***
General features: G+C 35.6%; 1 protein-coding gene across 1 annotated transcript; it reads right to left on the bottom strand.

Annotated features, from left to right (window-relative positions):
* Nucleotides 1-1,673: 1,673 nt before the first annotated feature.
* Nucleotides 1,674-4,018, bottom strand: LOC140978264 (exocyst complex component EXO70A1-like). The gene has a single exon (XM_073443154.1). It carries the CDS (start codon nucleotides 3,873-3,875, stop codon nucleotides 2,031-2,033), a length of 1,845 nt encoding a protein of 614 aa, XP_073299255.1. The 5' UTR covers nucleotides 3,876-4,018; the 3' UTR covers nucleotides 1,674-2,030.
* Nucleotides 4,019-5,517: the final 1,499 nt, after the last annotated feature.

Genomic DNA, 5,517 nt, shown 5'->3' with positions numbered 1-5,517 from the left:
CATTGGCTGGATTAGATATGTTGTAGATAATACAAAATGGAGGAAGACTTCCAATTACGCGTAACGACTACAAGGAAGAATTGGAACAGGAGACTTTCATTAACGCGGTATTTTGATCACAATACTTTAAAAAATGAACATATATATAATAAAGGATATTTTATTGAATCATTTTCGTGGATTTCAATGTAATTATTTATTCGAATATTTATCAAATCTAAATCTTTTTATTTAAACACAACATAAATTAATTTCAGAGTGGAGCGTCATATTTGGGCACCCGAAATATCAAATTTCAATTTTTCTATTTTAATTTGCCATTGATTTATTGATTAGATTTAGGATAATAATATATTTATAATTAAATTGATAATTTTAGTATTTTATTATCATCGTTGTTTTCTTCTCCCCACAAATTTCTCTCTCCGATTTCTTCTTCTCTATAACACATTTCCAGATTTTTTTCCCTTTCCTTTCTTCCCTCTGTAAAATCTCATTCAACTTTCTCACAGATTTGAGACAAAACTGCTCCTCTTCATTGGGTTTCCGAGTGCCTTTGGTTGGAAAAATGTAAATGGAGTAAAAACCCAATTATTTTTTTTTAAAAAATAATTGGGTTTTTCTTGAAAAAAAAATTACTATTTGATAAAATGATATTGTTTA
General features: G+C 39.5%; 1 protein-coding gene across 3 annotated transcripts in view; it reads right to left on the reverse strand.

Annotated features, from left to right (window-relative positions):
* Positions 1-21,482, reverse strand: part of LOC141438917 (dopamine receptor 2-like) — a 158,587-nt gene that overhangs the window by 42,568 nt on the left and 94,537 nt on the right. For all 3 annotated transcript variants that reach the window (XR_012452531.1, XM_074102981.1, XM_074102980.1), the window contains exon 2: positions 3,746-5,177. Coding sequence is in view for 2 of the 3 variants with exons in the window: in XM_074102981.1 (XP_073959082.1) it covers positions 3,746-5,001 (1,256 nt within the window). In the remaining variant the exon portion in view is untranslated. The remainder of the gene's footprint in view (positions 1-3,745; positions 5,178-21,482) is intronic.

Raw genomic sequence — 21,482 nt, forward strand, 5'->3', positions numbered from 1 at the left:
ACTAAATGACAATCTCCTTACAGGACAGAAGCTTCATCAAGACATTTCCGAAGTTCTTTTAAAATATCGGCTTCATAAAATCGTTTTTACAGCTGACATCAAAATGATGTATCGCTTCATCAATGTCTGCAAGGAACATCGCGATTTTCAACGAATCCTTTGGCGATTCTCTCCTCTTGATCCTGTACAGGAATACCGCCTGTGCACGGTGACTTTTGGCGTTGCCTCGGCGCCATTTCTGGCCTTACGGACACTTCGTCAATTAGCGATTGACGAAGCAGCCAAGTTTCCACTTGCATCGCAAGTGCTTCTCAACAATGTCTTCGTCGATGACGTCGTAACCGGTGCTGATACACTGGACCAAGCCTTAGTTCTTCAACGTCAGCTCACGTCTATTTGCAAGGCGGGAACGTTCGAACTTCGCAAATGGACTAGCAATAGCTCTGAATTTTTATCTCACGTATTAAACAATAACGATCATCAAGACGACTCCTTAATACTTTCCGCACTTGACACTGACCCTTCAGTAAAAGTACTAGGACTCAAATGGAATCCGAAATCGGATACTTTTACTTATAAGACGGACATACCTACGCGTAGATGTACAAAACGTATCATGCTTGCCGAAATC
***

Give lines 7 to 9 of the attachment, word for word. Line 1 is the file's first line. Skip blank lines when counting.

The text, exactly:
CATTGGCTGGATTAGATATGTTGTAGATAATACAAAATGGAGGAAGACTTCCAATTACGCGTAACGACTACAAGGAAGAATTGGAACAGGAGACTTTCATTAACGCGGTATTTTGATCACAATACTTTAAAAAATGAACATATATATAATAAAGGATATTTTATTGAATCATTTTCGTGGATTTCAATGTAATTATTTATTCGAATATTTATCAAATCTAAATCTTTTTATTTAAACACAACATAAATTAATTTCAGAGTGGAGCGTCATATTTGGGCACCCGAAATATCAAATTTCAATTTTTCTATTTTAATTTGCCATTGATTTATTGATTAGATTTAGGATAATAATATATTTATAATTAAATTGATAATTTTAGTATTTTATTATCATCGTTGTTTTCTTCTCCCCACAAATTTCTCTCTCCGATTTCTTCTTCTCTATAACACATTTCCAGATTTTTTTCCCTTTCCTTTCTTCCCTCTGTAAAATCTCATTCAACTTTCTCACAGATTTGAGACAAAACTGCTCCTCTTCATTGGGTTTCCGAGTGCCTTTGGTTGGAAAAATGTAAATGGAGTAAAAACCCAATTATTTTTTTTTAAAAAATAATTGGGTTTTTCTTGAAAAAAAAATTACTATTTGATAAAATGATATTGTTTA
General features: G+C 39.5%; 1 protein-coding gene across 3 annotated transcripts in view; it reads right to left on the reverse strand.

Annotated features, from left to right (window-relative positions):